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All Bergen Tech High Schools Go Remote Until 'At Least' Jan. 15 After COVID Positives

"On a level that local districts cannot, our operational decisions can impact public health in every corner of Bergen County."
"On a level that local districts cannot, our operational decisions can impact public health in every corner of Bergen County." Photo Credit: Bergen County Technical Schools / Pixabay

All four Bergen County Technical District high schools will be closed to on-site instruction beginning this Monday through "at least" Jan. 15 because of positive coronavirus tests, officials announced Friday.

More than 20 students and 10 or so staff members need to be quarantined following positive tests at two of the schools, Supt. Howard Lerner said.

As a result, he said, "the instructional and student support programs in all four high schools will operate fully remotely for students, faculty, and staff during this time, as they did from September through October 2nd.

"In-person athletics and other co-curricular activities are suspended," Lerner added. "Where possible, remote alternatives will replace them until our school buildings reopen. 

"We already know that COVID-19 infection and transmission rates are rising, in Bergen and in much of New Jersey," Lerner wrote in an email Friday to administrators, faculty, staff and parents."We also know that our school calendar is already full of “disruptions” from holidays in November and December, and that some of those holidays come with traditions of family and other gatherings that will add more challenges to the protection of public health," he added.

The schools opened this week with a "hybrid schedule of half-time attendance and shortened school days," the superintendent wrote.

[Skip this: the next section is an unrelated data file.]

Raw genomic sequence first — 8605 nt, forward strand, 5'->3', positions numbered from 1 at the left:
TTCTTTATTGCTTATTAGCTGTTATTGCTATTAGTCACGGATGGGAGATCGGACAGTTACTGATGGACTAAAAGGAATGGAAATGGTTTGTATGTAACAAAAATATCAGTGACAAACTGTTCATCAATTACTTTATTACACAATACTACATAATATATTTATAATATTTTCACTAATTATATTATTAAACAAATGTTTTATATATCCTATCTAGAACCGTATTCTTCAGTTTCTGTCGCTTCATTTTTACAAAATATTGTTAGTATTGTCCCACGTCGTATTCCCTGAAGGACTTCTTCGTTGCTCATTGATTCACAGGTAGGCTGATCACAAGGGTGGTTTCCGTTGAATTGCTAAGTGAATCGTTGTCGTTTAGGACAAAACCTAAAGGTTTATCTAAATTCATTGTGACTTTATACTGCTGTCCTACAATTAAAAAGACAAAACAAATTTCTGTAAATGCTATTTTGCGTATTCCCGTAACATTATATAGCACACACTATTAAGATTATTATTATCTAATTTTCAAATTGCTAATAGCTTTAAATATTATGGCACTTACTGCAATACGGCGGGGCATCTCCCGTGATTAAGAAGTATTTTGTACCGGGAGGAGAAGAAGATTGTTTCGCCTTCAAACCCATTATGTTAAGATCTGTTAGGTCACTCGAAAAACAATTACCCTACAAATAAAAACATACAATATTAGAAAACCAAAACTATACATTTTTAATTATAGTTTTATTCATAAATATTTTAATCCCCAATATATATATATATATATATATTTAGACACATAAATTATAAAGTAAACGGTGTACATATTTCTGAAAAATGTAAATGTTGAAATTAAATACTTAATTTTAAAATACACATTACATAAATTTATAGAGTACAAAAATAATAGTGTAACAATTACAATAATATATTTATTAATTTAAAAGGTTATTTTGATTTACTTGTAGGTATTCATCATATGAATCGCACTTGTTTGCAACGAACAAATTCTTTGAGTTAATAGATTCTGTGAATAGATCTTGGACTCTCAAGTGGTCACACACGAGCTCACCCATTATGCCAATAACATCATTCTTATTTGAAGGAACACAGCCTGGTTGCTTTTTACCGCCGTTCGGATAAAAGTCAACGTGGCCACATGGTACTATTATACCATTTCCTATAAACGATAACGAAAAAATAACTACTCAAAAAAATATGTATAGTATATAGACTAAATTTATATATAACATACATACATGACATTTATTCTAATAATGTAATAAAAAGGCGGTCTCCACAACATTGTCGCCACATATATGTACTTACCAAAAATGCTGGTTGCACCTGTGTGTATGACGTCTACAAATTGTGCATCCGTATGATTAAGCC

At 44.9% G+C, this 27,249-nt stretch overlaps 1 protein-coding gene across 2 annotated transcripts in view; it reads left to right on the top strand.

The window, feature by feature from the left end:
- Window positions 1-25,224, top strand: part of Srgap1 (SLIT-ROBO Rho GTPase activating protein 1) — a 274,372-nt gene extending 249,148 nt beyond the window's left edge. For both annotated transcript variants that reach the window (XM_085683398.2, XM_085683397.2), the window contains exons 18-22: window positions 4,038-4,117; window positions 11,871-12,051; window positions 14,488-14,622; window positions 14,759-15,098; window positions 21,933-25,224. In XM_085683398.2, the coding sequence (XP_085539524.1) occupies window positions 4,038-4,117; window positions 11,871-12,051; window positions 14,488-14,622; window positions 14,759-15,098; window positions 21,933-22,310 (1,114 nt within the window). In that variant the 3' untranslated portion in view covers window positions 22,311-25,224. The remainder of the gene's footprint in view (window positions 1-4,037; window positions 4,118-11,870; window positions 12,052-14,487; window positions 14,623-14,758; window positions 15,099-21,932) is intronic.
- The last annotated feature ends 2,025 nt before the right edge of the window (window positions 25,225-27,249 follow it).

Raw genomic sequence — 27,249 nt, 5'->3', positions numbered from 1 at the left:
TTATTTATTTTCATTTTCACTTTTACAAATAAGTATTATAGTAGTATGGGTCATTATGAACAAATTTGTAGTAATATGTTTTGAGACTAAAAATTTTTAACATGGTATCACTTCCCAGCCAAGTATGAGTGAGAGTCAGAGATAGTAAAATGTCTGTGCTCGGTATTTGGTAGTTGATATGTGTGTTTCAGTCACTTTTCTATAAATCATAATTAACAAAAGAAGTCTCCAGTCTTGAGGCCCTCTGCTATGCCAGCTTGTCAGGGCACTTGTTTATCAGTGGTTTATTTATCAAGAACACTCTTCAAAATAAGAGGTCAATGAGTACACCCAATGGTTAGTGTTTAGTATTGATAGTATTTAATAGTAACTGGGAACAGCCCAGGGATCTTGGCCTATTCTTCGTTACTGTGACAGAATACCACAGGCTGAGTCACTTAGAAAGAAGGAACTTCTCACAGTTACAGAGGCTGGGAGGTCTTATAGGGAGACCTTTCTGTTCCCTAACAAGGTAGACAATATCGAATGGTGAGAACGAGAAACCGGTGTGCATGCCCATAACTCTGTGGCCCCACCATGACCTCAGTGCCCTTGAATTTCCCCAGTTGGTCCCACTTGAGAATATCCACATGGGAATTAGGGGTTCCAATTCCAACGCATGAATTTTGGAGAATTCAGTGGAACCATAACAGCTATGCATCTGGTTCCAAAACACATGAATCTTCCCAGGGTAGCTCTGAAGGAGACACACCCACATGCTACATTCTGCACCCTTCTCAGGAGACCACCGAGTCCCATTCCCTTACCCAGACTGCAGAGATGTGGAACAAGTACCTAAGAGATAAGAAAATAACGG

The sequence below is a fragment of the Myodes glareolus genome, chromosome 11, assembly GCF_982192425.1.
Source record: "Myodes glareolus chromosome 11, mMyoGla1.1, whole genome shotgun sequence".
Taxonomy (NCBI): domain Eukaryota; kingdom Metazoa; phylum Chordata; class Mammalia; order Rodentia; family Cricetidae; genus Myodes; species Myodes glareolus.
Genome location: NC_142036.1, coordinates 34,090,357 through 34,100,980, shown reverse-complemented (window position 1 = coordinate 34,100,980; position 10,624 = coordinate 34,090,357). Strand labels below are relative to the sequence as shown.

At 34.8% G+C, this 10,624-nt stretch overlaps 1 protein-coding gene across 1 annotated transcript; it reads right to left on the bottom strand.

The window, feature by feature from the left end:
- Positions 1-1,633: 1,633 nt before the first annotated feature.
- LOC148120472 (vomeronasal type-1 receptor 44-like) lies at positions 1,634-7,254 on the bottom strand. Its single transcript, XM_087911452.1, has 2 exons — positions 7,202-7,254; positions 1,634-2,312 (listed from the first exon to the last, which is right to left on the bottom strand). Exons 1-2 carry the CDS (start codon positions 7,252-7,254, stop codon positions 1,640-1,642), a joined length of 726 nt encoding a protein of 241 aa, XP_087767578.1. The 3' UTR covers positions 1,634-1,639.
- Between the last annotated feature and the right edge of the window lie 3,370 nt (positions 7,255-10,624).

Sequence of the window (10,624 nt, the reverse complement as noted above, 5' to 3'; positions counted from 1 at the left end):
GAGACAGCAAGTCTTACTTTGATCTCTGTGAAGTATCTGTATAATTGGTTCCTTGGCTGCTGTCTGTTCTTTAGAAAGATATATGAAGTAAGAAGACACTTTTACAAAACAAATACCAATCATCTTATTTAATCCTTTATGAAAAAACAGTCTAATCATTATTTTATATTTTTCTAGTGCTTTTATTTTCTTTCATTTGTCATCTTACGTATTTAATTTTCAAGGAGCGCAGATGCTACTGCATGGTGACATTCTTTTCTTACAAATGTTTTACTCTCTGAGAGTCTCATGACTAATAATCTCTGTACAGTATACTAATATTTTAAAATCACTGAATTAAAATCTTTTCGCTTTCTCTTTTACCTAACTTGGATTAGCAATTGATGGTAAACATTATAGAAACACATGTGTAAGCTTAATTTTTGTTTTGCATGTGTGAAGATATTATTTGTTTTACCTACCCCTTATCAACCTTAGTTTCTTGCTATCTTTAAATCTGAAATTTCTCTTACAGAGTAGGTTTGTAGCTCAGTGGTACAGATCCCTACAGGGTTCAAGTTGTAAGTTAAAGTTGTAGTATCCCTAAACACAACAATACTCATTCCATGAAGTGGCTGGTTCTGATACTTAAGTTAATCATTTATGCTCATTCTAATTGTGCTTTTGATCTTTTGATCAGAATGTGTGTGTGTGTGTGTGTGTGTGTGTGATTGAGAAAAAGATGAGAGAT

"Our hope and plan were to work our way up, in terms of how long on-site instruction was provided each day and eventually to increase the number of days each student could safely attend school on-site," he explained.

That all changed with the positive results of COVID tests.

"Our district is unique because we receive students from every town in the county, and we send those students back home to each of those towns at the end of the day," Lerner noted.

"Our operational decisions can impact public health in every corner of Bergen County," the superintendent wrote.

Among the factors working against keeping the buildings open in the short term, Lerner wrote:

  • the "challenge of covering such large numbers of unplanned staff absences (in addition to our regular absences)";
  • the "invisibility and high contagiousness of COVID-19 itself";
  • the "fact that we had two episodes of infection before the end of our first week of on-site instruction."

Lerner said he decided to close the schools after consulting Bergen County Executive Jim Tedesco and Director/Health Officer for the Bergen County Department of Health Services Hansel F. Asmar.

"We will continuously monitor internal dynamics (e.g., student learning, student and staff attendance, social-emotional well-being, etc.), as well as community health conditions, and I will share updates with everyone periodically," Lerner wrote.

"We will assess the viability of resuming on-site instruction after the start of the New Year and communicate a formal decision prior to January 15th.

"I understand the frustration and disappointment some in our school community will feel about this decision," the superintendent added. "Students should be in school; and I know that the disruptions to learning, mental health and family needs resulting from continued remote instruction are substantial. 

"We will do everything we can to continue developing the breadth and rigor of our remote student engagement; and we will do everything possible to get students back into our schools as soon as we can do so in a safe manner…for our students and their families, for our staff and their families, and for our shared communities.

"Thank you, as always, for your energy, flexibility, and commitment to excellence. With continued teamwork, we will not only 'manage' this situation but find new ways to grow from it," Lerner concluded.

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